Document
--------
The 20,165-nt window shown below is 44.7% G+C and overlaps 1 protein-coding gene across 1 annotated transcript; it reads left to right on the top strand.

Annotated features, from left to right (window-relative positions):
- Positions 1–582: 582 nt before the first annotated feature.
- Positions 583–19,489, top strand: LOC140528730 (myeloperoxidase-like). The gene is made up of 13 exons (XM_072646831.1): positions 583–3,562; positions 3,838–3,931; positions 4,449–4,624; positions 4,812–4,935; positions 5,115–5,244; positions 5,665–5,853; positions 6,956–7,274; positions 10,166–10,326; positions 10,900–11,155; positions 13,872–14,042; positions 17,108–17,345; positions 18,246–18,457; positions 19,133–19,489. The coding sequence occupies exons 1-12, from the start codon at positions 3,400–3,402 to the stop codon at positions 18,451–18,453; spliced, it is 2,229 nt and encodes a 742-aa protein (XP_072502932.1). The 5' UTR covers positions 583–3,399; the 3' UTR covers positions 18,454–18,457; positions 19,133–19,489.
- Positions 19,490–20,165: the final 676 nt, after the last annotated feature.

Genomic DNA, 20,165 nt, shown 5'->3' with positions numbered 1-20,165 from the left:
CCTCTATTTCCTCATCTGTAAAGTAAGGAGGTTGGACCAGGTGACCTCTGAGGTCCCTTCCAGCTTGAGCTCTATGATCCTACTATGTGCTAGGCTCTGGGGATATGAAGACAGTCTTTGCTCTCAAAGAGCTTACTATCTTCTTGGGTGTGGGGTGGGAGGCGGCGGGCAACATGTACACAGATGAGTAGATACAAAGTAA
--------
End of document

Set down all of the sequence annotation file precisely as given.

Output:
The 20,165-nt window shown below is 44.7% G+C and overlaps 1 protein-coding gene across 1 annotated transcript; it reads left to right on the top strand.

Annotated features, from left to right (window-relative positions):
- Positions 1–582: 582 nt before the first annotated feature.
- Positions 583–19,489, top strand: LOC140528730 (myeloperoxidase-like). The gene is made up of 13 exons (XM_072646831.1): positions 583–3,562; positions 3,838–3,931; positions 4,449–4,624; positions 4,812–4,935; positions 5,115–5,244; positions 5,665–5,853; positions 6,956–7,274; positions 10,166–10,326; positions 10,900–11,155; positions 13,872–14,042; positions 17,108–17,345; positions 18,246–18,457; positions 19,133–19,489. The coding sequence occupies exons 1-12, from the start codon at positions 3,400–3,402 to the stop codon at positions 18,451–18,453; spliced, it is 2,229 nt and encodes a 742-aa protein (XP_072502932.1). The 5' UTR covers positions 583–3,399; the 3' UTR covers positions 18,454–18,457; positions 19,133–19,489.
- Positions 19,490–20,165: the final 676 nt, after the last annotated feature.

Genomic DNA, 20,165 nt, shown 5'->3' with positions numbered 1-20,165 from the left:
CCTCTATTTCCTCATCTGTAAAGTAAGGAGGTTGGACCAGGTGACCTCTGAGGTCCCTTCCAGCTTGAGCTCTATGATCCTACTATGTGCTAGGCTCTGGGGATATGAAGACAGTCTTTGCTCTCAAAGAGCTTACTATCTTCTTGGGTGTGGGGTGGGAGGCGGCGGGCAACATGTACACAGATGAGTAGATACAAAGTAA